Gastrointenstinal symptoms are associated with worse COVID-19 outcomes, and live SARS-CoV-2 virus can be recovered from fecal samples, indicating that the gastrointestinal tract may serve as a viral reservoir in this disease. Indeed, Ace2, encoding the surface protein to which the SARS-CoV-2 spike protein binds during the infection of host cells, is expressed within the gut. Thus, factors impacting Ace2 expression in this tissue, as in the lung, could be important disease modifiers for COVID-19. Interestingly, previous studies have linked ACE2-deficiency to amino acid malnutrition, alterations in the microbiome, and intestinal inflammation. Members of the Dey Laboratory, including research technicians Sean Koester and Naisi Li, in the Fred Hutch Clinical Research Division, investigated whether Ace2 expression levels in the gastrointestinal and respiratory tracts might be impacted by the microbiota that inhabit them. Their work, recently published in PLOS ONE, reveals an association between Ace2 expression and microbiome composition.
The human body is co-inhabited by a diverse collection of micro-organisms, both beneficial and potentially harmful, called the microbiome. Influenced by factors ranging from genetics to diet to birthing method, the makeup, richness, and diversity of individuals’ microbiomes varies widely throughout the human population. There is an increasing appreciation for the role of microbiota in shaping myriad aspects of human health and physiology, including immunity, obesity, cancer, and cardiovascular and respiratory health, to name a few. As a result, prophylactic and therapeutic treatments aimed at manipulating the microbiome have emerged as promising strategies for disease intervention.
Comparing mouse systems with altered microbiota content, the Dey group sought to examine potential associations between microbiota and Ace2 expression in the gastrointestinal and respiratory tracts. They utilized quantitative reverse transcription PCR (RT-qPCR), a sensitive technique for quantifying gene expression, to measure Ace2 expression in the trachea, lungs, small intestine and colons of mice kept either under standard housing conditions, referred to as specific pathogen-free (SPF) conditions, or under germ-free (GF) conditions, lacking all micro-organisms. Strikingly, the GF mice had significantly higher levels of Ace2 throughout the small intestine and colon. Similar trends were observed in the respiratory tract tissues but did not reach statistical significance in this study. To directly test the impact of microbiota on Ace2 expression, the investigators treated SPF mice with antibiotics. Indeed, antibiotic-treated animals exhibited higher intestinal Ace2 expression compared to control animals, albeit to a lesser magnitude than the GF mice. Having established a role for microbiota in Ace2 expression, the group turned to gnotobiotic mice, animals that are colonized defined communities of microbial species, to examine the effects of microbiome composition. Significantly, they observed that colonization of the gut with distinct 6-member communities yielded altered regional patterns of Ace2 receptor expression, compared to SPF and GF mice.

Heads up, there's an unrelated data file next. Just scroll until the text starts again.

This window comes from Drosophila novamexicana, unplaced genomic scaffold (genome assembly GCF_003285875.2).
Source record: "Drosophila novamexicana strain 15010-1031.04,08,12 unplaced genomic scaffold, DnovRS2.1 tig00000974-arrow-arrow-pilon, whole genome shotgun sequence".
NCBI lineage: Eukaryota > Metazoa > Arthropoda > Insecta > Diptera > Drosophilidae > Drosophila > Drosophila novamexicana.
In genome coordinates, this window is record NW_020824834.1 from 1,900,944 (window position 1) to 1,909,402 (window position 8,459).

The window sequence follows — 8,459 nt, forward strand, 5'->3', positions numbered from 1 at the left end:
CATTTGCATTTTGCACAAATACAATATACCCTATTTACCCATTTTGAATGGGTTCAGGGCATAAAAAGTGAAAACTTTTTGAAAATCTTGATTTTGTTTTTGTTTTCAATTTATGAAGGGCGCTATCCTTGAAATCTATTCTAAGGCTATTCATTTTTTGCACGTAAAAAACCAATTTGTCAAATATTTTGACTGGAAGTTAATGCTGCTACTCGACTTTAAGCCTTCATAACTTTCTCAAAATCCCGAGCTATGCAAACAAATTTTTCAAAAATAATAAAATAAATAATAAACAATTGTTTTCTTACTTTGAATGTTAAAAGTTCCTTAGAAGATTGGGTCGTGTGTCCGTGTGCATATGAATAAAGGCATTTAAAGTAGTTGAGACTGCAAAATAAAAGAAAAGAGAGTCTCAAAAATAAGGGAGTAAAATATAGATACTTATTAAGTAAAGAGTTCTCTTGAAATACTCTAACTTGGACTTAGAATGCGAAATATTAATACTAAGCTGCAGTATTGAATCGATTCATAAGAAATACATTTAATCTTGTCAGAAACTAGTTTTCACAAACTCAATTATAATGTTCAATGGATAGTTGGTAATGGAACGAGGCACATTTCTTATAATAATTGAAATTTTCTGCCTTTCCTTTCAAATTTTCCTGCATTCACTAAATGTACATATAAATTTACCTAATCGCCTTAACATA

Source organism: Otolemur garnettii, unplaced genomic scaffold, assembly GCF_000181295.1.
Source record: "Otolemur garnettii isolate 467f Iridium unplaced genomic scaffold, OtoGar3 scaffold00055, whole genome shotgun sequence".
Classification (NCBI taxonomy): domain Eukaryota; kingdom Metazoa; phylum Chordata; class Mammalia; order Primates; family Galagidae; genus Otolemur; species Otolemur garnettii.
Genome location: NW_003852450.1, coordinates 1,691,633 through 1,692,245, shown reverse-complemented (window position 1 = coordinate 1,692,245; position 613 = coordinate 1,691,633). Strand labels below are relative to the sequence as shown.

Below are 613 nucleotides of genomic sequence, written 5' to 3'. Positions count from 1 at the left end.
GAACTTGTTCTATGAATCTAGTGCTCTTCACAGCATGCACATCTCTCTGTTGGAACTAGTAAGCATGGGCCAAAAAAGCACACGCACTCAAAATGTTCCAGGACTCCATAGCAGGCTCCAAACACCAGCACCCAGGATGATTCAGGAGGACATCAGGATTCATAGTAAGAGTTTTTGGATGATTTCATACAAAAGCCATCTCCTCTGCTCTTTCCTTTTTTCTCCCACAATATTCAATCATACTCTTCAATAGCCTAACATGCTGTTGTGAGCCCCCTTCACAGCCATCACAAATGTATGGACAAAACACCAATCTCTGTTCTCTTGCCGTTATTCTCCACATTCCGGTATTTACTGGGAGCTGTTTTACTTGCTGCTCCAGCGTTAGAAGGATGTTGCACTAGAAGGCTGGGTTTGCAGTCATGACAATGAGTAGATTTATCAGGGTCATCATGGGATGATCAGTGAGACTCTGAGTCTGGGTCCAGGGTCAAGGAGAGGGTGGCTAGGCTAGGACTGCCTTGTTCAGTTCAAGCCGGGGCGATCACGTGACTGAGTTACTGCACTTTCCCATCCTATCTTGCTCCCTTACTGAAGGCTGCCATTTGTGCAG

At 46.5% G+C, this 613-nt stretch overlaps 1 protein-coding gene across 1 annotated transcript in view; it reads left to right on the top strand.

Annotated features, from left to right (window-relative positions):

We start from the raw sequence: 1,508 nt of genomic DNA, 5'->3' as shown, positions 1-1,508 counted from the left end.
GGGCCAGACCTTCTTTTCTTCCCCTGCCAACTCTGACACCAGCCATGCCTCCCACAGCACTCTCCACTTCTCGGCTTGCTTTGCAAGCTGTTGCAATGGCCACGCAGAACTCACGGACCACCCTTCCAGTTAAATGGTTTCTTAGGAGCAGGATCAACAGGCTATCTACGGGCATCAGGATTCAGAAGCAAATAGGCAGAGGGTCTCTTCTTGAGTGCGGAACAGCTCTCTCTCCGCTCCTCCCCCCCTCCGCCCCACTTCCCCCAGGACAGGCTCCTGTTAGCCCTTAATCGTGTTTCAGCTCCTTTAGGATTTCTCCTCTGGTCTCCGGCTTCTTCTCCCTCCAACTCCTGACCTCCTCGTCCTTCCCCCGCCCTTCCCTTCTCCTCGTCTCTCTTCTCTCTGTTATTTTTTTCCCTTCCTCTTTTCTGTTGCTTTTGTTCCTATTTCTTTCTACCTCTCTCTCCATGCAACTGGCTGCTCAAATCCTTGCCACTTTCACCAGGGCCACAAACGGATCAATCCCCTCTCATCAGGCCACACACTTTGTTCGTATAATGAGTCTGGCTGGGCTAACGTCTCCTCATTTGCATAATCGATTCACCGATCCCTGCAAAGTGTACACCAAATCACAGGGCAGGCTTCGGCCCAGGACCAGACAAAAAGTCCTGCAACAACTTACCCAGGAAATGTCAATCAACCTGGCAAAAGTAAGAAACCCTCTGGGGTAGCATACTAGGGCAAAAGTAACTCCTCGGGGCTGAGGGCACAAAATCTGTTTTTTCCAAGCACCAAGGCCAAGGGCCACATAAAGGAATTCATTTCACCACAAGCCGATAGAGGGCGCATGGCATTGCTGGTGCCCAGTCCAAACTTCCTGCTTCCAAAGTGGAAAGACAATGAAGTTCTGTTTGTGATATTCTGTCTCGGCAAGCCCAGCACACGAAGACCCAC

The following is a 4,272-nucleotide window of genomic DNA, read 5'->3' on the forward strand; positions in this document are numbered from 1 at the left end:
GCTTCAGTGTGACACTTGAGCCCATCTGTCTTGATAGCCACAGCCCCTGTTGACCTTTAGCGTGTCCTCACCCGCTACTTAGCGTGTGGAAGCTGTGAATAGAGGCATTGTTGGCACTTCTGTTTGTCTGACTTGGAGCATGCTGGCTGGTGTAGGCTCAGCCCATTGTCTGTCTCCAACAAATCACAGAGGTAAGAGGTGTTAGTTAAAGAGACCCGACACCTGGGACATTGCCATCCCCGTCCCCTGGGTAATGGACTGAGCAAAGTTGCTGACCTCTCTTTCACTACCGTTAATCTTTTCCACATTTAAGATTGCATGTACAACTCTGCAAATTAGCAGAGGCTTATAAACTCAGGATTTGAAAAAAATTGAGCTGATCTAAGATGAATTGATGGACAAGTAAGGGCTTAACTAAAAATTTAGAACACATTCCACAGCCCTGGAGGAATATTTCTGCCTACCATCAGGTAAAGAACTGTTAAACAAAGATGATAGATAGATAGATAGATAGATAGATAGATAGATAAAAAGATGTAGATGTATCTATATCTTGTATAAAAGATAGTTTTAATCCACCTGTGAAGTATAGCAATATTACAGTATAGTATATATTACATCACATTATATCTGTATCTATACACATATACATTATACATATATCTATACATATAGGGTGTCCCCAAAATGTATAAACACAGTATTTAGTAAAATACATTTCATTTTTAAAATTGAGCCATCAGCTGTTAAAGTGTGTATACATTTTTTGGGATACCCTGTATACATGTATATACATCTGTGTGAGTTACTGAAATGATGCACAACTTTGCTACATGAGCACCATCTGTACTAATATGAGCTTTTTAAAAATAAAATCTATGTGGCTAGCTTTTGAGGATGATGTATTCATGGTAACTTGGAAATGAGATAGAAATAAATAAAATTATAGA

Ace2 functions as an amino acid transporter in the intestine. Given this role, the group hypothesized that differences in microbial proteases and peptidases, enzymes that break proteins down into their amino acid constituents, might explain the observed changes in Ace2 expression. Indeed, they found that mice colonized with bacterial communities whose genomes encoded more proteases and peptidases expressed higher levels of Ace2, indicating a potential mechanism through which different microbial communities could differentially regulate receptor expression. However, this failed to explain the higher levels of Ace2 expression that they observed in GF mice (in the absence of microbial proteases and peptidases). The group hypothesized that other factors might be impacting Ace2 expression in this setting. For example, work by others has shown that patients with inflammatory bowel disease exhibit higher levels of Ace2. Indeed, when they examined GF mice that were engineered to carry a mutation in the cytokine IL-10 which leads to intestinal inflammation in both mice and humans, they observed higher levels of Ace2 expression.
“Our paper links expression of ACE2 — the protein to which SARS-CoV-2 binds — to the gut microbiome, ostensibly via a diet-dependent mechanism involving a pathway that has been previously described in the context of undernutrition,” explained the authors. “Our findings fit within the context of a paradigm that gut microbes may impact physiology not only in the gut but also in other parts of the body.” Importantly, this study raises the possibility that the microbiome could play a role in COVID-19 disease progression. “It remains to be determined how diet and the microbiome can be leveraged to minimize risk of COVID-19 and related infections. Of course, we still strongly encourage everyone to get vaccinated!” the group cautioned. “Despite our findings, we do not believe that kombucha and probiotics are going to cut it,” they joked.
This work was funded by the National Institutes of Health, institutional funds from the Fred Hutchinson Cancer Research Center (Pathogen-Associated Malignancies Integrated Research Center, Microbiome Research Initiative, and donor-sponsored COVID-19 Evergreen pilot study funds), and the Washington Research Foundation.
UW/Fred Hutch Cancer Consortium member Neelendu Dey contributed to this work.
Koester ST, Li N, Lachance DM, Morella NM, Dey N. Variability in digestive and respiratory tract Ace2 expression is associated with the microbiome. PLoS One. 2021 Mar 16;16(3):e0248730. doi: 10.1371/journal.pone.0248730. PMID: 33725024; PMCID: PMC7963026.